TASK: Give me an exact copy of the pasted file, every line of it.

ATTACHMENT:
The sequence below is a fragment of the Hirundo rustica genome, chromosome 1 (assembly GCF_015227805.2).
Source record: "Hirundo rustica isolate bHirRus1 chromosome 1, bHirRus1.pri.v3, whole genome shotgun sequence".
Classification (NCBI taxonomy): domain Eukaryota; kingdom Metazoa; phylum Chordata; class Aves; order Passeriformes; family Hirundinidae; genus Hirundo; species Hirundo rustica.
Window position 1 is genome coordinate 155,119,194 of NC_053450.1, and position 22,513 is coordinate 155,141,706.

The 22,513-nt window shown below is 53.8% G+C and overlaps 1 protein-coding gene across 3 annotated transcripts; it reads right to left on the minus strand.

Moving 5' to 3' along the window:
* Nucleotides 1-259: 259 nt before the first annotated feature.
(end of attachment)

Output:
The sequence below is a fragment of the Hirundo rustica genome, chromosome 1 (assembly GCF_015227805.2).
Source record: "Hirundo rustica isolate bHirRus1 chromosome 1, bHirRus1.pri.v3, whole genome shotgun sequence".
Classification (NCBI taxonomy): domain Eukaryota; kingdom Metazoa; phylum Chordata; class Aves; order Passeriformes; family Hirundinidae; genus Hirundo; species Hirundo rustica.
Window position 1 is genome coordinate 155,119,194 of NC_053450.1, and position 22,513 is coordinate 155,141,706.

The 22,513-nt window shown below is 53.8% G+C and overlaps 1 protein-coding gene across 3 annotated transcripts; it reads right to left on the minus strand.

Moving 5' to 3' along the window:
* Nucleotides 1-259: 259 nt before the first annotated feature.